Working in safeguarding for Catholic Church entities could be a test of faith for some, but for Tom Isbester it is his faith that motivates his work, writes Debra Vermeer.
“The drive actually comes from my faith,” says Tom, who is the Safeguarding Officer for the Sisters of the Good Samaritan. “To be a part of that culture-shift in the Church and to help the most marginalised and victimised people in the Church (those who have been abused by Church personnel) makes your faith stronger actually.”
Tom, who is married with two young children, began working in the safeguarding area after a number of years working as a police officer.
Born in Sydney (and a lifelong Canterbury Bulldogs supporter), he grew up on the Central Coast and was educated at St Edward’s College, East Gosford.
After leaving school, he took up primary school teaching at university, but found it wasn’t his cup of tea.
“I didn’t really enjoy it,” he says. “But I had a mate in the cops who said I should apply to join the police, so I applied and I got in. I’d been out of school for about five or six years by then. I made a lot of good friends in the police and it definitely gave me a good investigations background.”
After leaving the police force, Tom moved into local government, working in the investigations area which covered a wide scope of issues, such as environmental compliance, breach of development applications, illegal dumping, abandoned vehicles – any offences under the Local Government Act.
He also took up a welfare degree at university. “As I was finishing my degree, I saw a job advertised in safeguarding for the Diocese of Parramatta,” he says.
“I was attracted to it because it had an investigations scope, which was my trade at the time, but it incorporated the whole social work and welfare aspect as well, and it had the Church and faith element, so it combined a lot of my interests.”
The work involved professional standards investigations and compliance, but also training and education, and outreach to survivors.
“I’m very grateful for my time at Parramatta. I learnt a lot and I also feel we were able to make big inroads in culture-shift and safeguarding,” he says.
When an opportunity came up in December last year to take up the position of Safeguarding Coordinator for the Sisters of the Good Samaritan, Tom felt it was the right time to make the move. He has also returned to university to study for a Master’s in Law.
He says the Good Sams’ commitment to safeguarding and their foundational direction of being ‘good neighbour’ provides a firm basis for his work.
“It’s been there right from the start with the Good Sams. It’s in their charism. It’s something they’ve been doing for 160 years, working with the most marginalised women and children,” he says.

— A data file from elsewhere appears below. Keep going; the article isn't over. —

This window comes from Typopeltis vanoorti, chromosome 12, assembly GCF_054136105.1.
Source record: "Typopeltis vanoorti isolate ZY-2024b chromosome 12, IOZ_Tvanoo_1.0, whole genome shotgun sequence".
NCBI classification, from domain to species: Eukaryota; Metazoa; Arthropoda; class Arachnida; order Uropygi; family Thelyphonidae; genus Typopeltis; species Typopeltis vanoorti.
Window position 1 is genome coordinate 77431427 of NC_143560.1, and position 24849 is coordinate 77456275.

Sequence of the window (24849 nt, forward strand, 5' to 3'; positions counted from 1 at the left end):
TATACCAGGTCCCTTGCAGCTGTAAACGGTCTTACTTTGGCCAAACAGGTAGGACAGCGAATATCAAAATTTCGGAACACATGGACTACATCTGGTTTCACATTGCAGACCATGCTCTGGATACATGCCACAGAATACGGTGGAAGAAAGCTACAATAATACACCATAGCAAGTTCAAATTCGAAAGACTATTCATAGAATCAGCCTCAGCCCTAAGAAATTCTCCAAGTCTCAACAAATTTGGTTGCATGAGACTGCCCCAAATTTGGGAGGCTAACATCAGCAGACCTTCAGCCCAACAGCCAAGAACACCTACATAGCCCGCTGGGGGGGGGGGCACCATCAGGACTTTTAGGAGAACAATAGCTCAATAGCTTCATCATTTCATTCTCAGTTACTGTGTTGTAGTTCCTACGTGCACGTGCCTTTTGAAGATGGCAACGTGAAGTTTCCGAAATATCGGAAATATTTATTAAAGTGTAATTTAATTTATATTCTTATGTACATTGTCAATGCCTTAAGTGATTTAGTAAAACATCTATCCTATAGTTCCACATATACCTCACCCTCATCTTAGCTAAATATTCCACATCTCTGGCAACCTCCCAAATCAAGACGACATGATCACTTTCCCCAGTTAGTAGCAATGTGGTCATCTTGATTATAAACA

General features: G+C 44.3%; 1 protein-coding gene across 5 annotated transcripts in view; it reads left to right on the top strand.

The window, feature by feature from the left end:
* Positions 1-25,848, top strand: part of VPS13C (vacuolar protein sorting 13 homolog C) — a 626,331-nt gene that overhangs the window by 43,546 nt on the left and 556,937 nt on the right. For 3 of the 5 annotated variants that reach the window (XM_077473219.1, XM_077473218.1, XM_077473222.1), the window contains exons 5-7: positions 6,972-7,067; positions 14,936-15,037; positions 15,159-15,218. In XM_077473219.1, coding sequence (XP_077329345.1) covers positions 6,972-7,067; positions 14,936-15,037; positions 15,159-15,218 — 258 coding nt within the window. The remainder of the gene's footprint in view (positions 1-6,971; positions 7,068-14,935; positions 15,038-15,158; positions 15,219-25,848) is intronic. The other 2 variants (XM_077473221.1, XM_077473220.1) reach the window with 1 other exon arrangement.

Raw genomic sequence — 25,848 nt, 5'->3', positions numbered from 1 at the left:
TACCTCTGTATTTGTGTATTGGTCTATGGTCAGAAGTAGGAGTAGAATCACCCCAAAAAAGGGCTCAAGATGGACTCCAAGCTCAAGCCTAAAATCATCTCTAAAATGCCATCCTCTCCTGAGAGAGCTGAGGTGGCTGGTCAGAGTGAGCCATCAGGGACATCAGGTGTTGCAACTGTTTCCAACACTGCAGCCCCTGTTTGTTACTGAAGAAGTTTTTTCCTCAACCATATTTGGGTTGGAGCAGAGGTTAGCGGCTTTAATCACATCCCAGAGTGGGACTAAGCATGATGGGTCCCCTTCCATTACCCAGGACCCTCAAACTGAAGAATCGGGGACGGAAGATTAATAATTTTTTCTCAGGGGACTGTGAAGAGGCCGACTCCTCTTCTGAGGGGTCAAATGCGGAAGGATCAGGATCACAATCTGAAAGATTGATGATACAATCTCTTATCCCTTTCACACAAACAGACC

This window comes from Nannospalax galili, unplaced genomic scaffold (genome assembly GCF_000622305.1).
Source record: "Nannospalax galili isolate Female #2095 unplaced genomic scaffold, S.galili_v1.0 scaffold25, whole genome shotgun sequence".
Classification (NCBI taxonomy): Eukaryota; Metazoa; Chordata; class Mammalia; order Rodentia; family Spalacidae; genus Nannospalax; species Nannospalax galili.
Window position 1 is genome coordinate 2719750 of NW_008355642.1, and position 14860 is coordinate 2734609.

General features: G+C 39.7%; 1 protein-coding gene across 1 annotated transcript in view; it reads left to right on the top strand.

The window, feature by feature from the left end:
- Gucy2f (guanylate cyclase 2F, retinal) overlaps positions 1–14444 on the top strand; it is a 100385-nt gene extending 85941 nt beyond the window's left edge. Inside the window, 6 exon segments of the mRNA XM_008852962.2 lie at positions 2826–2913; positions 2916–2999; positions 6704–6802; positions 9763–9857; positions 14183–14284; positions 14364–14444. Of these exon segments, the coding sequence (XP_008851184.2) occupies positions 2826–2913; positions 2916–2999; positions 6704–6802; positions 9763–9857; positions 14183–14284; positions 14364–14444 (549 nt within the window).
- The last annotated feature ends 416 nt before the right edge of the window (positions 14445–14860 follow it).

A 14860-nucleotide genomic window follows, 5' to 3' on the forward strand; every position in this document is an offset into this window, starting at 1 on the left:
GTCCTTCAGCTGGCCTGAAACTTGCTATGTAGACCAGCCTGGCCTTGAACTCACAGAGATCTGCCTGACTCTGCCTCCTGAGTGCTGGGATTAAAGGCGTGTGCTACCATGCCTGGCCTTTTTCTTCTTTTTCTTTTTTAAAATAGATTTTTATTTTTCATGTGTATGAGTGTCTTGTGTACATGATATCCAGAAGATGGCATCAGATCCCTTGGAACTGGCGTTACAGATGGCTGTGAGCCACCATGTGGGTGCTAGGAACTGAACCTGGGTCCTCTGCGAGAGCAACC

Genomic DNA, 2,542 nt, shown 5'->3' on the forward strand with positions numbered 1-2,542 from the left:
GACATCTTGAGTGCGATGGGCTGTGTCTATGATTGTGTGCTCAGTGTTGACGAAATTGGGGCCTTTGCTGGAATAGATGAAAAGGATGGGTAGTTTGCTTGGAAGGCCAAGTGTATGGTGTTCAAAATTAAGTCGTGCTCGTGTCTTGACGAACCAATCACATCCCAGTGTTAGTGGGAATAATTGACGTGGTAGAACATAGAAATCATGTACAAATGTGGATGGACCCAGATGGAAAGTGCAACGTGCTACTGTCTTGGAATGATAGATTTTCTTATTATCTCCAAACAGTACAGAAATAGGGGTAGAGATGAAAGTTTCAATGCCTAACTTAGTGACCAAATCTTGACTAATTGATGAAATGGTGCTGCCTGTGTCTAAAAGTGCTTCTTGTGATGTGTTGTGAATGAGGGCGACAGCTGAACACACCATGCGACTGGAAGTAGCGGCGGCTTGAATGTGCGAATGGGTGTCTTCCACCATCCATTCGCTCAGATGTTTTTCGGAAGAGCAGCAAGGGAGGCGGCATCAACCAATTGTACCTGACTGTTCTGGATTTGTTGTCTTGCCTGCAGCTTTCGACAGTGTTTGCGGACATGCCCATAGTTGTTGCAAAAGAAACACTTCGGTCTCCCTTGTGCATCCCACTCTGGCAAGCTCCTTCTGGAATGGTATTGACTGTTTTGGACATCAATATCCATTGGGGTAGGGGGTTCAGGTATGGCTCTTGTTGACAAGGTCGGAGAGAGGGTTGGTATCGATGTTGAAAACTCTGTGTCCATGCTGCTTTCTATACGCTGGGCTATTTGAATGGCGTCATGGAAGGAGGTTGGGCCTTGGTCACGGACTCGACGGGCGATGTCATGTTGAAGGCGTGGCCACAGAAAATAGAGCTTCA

“They’re not only committed to having the highest safeguarding standards, but to giving children a voice and making sure they’re involved in decision making. The Good Sams have been doing that forever.
“It makes my job quite easy because there doesn’t need to be a culture shift. They’ve already been doing it so well. Now, it’s about meeting the compliance aspect and continuing to strengthen practices.”
Sister Veronica Hoey SGS is the Congregation’s Professional Standards Advisor. “It is our deepest regret that we have made mistakes in the past and have failed to protect some children,” she says.
“We are committed to accompanying all those who have been harmed in our care or are impacted by the traumatic experience of childhood sexual abuse along a pathway towards healing. In a spirit of co-responsibility, we commit to doing everything possible to ensure that wherever we minister now and into the future, we provide safe and nurturing environments for children and adults at risk.”
Tom says the Sisters and staff have all been willing and motivated to do the required training and soon oblates will undertake training.
“Our training provides a general overview of safeguarding so that everyone across the organisation knows about the Child Safe culture and lives and breathes child safety, through training, resources, and guidelines on how to respond to disclosures,” he says.
“Then we’ll move on from that fundamental safeguarding training to expand into more in-depth modules so that everyone knows what it is about and can take it on and absorb it.”
Since going to work for the Good Sams, Tom has also had the opportunity to work part time for three other religious congregations. “It’s good,” he says. “You get to see the whole gamut of the Church.”
Tom says he believes the Church is taking the necessary steps to change the culture which allowed for decades of abuse of children and vulnerable adults, as outlined in the Royal Commission into Institutional Responses to Child Sexual Abuse.
“I think there is a firm understanding now that you have to be proactive in this sort of work,” he says. “You can’t be reactive. That’s exactly how we ended up in the position we were in, where there was nothing in place to ensure it didn’t happen and wouldn’t happen in the future. We’ve got to be thinking three or four steps ahead.
“At the end of the day there is a compliance aspect that maybe some people don’t like but overshadowing that is a firm understanding that this work is really at the core of the Church. We need to be ensuring that everyone in our care is looked after. It’s in our core values. It’s in everything we do.”
Tom says he’s seen a real shift in people’s attitudes to safeguarding over the years.
“Everyone accepts that it’s part of their ministry and it’s a shared responsibility,” he says. “We can build on that and all move forward together.
“I hold great hope for the future.”
For more information about the Sisters of the Good Samaritan and the Safeguarding of Children, Young People and Adults at Risk, click here.